“The platform is a place I can truly be myself. Whatever version that I want and I know many people feel the same way. I’ve met some I incredible people. Those people bring laughter, smiles, good vibes and me the motivation I need when days are hard. Honestly, I’d be lost without it.” -TikTok User

TikTok was the app that was in the right place at the right time.

Viral videos on the app do at least one of these four things and sometimes two or three of what I call “The Four E’s” of content.

  • Entertain
  • Educate
  • Empower
  • Evoke Emotion

No platform has been able to do what TikTok has done, the way TikTok has done it. Authenticity was a huge marketing buzzword going into 2020. And, with shelter-in-place orders all across the country, it got really real, really fast.

We started to embrace or no longer care how we looked first thing in the morning in our pajamas and posted anyway. And, you’re seeing that kind of content everywhere now. You’re seeing TikTok like content in commercials and even LinkedIn professionals changing their professional headshot photos to a simple iPhone photo of what they actually look like in just normal, everyday life.

Authenticity. Compared to its rivals, TikTok maintains a level of authenticity that is unrivaled.

90% of customers say authenticity is important to them and that includes TV viewers: Where’s the authenticity?

Where’s the good morning in Stories?

Where’s you getting your first cup of coffee?

Where’s the showing up with curlers in your hair?

Where’s talking TO your viewer, instead of AT them?

                          Authenticity = Loyalty = Trust

Small businesses were in a perfect position to jump on board the authenticity train. They didn’t have to wait for a corporate boardroom vote or focus group results. They jumped on that train, while others keep checking their tickets.

And now, in the middle of a pandemic, they’re not just surviving, they’re thriving.

Color My Credit: Alisa Glutz is a former producer from Politically Incorrect. She wrote a book on how to clean up your credit, but no one listened. Then, she went on TikTok. Her book is #147 on Amazon now. She provides value on credit repair every day, which has resulted in stories about people, who never imagined they’d be in a position to buying a house, becoming homeowners.

TSP Baking Co: Kari Garcia’s personality is as glittery as her eyeshadow and she simply jumped in front of the camera one day and said, “Did you know we ship cookies?!” She spent this past Labor Day weekend baking non-stop and preparing to ship more than 200 orders of cookies after that one post and she documented it ALL. She didn’t go viral and disappear into filling orders. She brought them along for the journey.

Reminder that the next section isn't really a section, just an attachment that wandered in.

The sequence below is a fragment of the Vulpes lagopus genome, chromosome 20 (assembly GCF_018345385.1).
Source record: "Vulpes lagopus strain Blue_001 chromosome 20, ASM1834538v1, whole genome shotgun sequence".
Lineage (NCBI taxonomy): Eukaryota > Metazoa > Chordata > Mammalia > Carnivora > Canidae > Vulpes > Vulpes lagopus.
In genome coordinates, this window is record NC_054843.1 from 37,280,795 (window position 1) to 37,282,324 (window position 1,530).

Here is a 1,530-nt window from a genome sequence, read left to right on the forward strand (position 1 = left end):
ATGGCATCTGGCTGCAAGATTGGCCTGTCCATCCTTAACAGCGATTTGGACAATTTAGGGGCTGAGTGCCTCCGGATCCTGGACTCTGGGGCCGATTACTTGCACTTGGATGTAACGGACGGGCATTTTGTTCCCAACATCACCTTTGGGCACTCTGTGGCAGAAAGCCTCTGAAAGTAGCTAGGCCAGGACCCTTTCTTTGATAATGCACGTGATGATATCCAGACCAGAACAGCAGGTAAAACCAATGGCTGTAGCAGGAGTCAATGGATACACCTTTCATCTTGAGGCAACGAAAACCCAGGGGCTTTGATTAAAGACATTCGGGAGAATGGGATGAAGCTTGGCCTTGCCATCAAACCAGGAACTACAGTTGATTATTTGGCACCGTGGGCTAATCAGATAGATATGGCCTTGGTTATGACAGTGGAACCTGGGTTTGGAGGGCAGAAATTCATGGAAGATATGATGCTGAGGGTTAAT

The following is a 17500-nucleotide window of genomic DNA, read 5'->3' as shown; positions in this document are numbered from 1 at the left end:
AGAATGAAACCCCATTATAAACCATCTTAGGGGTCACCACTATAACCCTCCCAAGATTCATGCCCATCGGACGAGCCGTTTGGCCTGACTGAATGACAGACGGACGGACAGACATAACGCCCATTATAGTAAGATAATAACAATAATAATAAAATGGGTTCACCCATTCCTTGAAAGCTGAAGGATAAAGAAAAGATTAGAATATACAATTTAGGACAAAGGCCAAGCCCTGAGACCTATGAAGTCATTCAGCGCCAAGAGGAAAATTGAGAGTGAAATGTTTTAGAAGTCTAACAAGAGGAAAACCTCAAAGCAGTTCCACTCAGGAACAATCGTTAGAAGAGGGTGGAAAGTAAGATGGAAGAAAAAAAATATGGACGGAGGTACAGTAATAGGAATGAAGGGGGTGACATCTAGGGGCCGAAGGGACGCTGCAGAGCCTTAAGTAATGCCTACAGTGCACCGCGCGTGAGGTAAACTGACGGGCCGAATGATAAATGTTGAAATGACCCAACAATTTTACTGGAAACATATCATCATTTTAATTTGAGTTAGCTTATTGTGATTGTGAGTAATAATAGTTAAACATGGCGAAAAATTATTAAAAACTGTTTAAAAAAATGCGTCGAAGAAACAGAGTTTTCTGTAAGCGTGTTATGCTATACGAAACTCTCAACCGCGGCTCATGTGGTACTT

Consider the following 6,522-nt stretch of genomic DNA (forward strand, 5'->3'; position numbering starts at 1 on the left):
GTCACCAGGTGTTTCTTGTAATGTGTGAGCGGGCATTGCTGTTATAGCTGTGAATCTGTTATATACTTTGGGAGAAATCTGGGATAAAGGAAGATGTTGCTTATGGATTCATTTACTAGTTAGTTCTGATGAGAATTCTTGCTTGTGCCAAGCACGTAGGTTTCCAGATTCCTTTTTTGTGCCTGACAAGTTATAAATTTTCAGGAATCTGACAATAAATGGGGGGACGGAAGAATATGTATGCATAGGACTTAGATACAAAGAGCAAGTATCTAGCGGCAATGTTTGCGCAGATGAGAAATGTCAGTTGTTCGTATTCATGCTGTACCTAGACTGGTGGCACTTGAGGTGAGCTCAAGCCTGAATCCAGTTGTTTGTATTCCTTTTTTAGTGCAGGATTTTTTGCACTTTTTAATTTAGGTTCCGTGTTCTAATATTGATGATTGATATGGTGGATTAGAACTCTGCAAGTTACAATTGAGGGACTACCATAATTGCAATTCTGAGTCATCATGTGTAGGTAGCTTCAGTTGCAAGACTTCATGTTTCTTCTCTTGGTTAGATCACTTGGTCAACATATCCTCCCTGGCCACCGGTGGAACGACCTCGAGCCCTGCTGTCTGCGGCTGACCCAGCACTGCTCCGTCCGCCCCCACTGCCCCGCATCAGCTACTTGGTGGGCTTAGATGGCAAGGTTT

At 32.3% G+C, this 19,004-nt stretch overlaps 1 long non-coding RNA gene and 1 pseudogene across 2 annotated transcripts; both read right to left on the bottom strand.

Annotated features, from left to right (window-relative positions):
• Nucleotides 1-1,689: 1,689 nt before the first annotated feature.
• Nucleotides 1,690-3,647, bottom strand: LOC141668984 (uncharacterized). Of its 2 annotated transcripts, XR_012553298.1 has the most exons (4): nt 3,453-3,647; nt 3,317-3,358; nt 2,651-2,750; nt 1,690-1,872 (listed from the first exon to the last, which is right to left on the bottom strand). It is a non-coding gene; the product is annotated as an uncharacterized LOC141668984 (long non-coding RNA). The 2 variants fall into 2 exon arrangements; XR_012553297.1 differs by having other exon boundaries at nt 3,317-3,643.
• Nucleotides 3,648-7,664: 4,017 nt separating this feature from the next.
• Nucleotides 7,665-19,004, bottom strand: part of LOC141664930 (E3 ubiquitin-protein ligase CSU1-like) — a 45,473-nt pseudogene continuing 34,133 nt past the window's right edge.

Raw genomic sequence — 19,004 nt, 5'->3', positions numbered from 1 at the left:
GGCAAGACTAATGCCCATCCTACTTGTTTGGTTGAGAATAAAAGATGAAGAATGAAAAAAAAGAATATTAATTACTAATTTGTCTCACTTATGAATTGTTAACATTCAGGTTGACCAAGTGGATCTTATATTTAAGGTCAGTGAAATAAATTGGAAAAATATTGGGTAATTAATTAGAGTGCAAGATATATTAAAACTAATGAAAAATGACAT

So, you might be saying to yourself: That’s great, but TikTok might still get banned. And, you’re absolutely right.

It might be gone tomorrow.

First of all, if you’re doing it right, the brand goes WHERE you go. Case in point, I haven’t been able to budge my Instagram account in four years, but it’s increased ten-fold, thanks to TikTok’ers, who’ve crossed over. And, second of all…

TikTok might not be forever, but its relevance is.

Short form, mobile-first, vertical videos are here to stay. Just watch what the competition is doing.

  • Facebook already tried and failed to duplicate TikTok with Lasso.
  • Instagram introduced its TikTok carbon copy, Instagram Reels, in August
  • YouTube is currently testing “YouTube Shorts” in India
  • Triller, another TikTok copycat has lured TikTok’s biggest star, Charli D’Amelio

TikTok is right. They’re not going anywhere.

It’s provided a different option, a new way to tell stories and connect with our audiences like we never have before.

“Innovation is the ability to see change as an opportunity—not a threat.” -Steve Jobs

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Barrett Blog

Geraldo Rivera Doesn’t Believe Trump Campaign’s Claims of Voter Fraud

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Photo by Mark Taylor CC BY 2.0.

Fox News personality Geraldo Rivera is not buying what the Trump campaign is trying to sell. Rivera appeared as a guest on The Five Thursday following a ninety-minute press conference hosted by Trump attorney Rudy Giuliani.